Many scholars understand the plural elohim of Psalm 82 and 89 as human rulers, namely the elders of Israel, no doubt due to the specter of polytheism. This position is highly problematic. If these elohim are humans, why are they sentenced to die “like humans”? A clear contrast is intended by both the grammar and structure of the Hebrew text (Prinsloo; Handy, “Sounds”). At no time in the Hebrew Bible did Israel’s elders ever have jurisdiction over all the nations. There is no scriptural basis for the idea that God presides over a council of humans that governs the nations of the earth. In fact, the situation is exactly the opposite—Israel was separated from the nations to be God’s own possession, while the other nations were abandoned by Yahweh to the rule of other elohim in the wake of the incident at Babel (Deut 4:19-20; 32:8-9 [LXX, Qumran]; cp. Dan 10:13, 20; Heiser, “Deut 32:8”). It is also difficult to see how the corrupt decisions of a group of humans would shake the foundations of the earth (Ps 82:5).(“The Divine Council, 2.2″)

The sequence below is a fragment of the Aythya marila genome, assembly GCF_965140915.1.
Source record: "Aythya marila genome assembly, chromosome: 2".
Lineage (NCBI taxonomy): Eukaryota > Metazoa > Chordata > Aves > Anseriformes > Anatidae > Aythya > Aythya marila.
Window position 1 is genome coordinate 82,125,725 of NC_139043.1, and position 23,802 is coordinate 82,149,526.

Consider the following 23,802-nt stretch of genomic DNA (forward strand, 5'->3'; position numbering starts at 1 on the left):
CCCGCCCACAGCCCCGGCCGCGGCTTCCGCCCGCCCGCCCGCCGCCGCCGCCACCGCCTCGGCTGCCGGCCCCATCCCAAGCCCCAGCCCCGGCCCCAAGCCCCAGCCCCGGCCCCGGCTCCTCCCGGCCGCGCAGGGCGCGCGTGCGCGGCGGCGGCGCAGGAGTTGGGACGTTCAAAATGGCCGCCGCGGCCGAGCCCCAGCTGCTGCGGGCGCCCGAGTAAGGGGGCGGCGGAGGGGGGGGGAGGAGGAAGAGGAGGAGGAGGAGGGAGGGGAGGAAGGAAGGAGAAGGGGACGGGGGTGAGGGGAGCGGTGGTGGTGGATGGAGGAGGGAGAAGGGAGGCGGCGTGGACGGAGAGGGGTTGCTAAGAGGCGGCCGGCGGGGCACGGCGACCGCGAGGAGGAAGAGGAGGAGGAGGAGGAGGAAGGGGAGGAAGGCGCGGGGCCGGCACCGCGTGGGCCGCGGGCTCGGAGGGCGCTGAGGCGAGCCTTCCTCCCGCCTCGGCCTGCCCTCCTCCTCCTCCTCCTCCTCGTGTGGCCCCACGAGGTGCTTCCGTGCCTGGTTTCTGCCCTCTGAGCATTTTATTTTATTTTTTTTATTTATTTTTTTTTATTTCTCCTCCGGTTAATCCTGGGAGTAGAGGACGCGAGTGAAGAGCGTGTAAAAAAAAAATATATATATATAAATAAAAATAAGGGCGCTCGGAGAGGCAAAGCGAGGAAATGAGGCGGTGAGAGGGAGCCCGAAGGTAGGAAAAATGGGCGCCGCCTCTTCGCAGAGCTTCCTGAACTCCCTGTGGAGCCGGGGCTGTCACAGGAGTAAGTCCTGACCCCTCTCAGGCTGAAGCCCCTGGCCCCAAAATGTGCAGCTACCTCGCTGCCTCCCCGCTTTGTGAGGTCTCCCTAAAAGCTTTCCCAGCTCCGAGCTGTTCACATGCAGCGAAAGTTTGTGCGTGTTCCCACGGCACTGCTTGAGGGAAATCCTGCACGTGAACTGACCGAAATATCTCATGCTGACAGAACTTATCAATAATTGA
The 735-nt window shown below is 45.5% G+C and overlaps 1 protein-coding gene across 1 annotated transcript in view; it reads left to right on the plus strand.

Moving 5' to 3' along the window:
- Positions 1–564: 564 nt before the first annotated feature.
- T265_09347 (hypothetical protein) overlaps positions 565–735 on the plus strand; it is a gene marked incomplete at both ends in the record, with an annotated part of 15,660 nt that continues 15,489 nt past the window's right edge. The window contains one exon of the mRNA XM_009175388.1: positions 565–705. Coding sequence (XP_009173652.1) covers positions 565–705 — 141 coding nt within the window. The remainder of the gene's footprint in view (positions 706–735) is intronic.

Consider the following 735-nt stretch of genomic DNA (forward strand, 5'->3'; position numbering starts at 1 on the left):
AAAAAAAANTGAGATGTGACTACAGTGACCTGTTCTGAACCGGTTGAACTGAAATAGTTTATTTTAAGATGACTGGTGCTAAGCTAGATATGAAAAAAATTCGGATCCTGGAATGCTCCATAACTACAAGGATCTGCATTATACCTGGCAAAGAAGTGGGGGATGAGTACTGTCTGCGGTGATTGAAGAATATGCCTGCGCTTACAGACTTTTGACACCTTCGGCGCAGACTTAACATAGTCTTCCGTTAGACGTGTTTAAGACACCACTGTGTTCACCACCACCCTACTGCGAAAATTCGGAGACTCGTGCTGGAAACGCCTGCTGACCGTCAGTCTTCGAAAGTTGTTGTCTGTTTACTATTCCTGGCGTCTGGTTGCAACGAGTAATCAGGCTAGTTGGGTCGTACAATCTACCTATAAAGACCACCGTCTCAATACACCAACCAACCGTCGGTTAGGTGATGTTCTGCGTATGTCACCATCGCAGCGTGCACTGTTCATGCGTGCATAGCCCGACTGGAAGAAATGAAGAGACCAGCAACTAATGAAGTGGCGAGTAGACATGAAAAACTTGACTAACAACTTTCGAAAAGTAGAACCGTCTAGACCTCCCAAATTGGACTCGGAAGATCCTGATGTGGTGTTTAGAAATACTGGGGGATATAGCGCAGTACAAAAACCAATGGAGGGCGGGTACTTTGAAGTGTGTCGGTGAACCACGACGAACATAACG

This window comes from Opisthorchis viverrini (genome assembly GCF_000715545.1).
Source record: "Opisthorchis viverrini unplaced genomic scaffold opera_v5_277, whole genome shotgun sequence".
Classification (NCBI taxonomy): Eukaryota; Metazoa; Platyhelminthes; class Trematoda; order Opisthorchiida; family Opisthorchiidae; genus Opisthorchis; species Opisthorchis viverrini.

Let us begin by laying aside non-issues. The Old Testament makes reference to angelic beings, creatures of God that are not human but are not divine either: they are creatures, created beings, dependent upon Yahweh for their existence, yet they inhabit heaven, worship God, and are used by Him to accomplish His purposes. The issue here is a simple one: does Psalm 82 give us sufficient contextual information to determine the audience addressed relating to the judgment of God? I believe it does, and that its answer to the question of who the “gods” are is different than that offered by my LDS opponents, as well as Dr. Heiser. As he well knows, scholars have divided over the issue, and I am surely not alone in my viewpoint. I do believe, however, that there is an important point to be made about lining “scholars” up on one side or the other. This text is cited in John 10:34. Only a (today) relatively small percentage of modern “scholarship” will care about how this text is used in John. That is, outside of believers, how this text was understood centuries after its original writing is irrelevant, since they believe the Bible to be merely a collection of books without any coherent, let alone consistent, message. And amongst liberal Christians who do not hold to a canonical view of inspiration and consistency, it is common to ignore the relationship of one’s interpretation of one text in relationship to another (for an example of how the Psalm can be handled in such a fashion, see Marvin E. Tate’s comments in the Word Biblical Commentary series, volume 20). But for the believing Christian, Jesus’ use of the text must be taken into consideration, and I truly believe that the exegesis offered above fits perfectly with Jesus’ own citation of the text and conclusions drawn therefrom. I do not believe Heiser’s allows for Jesus’ application in John 10.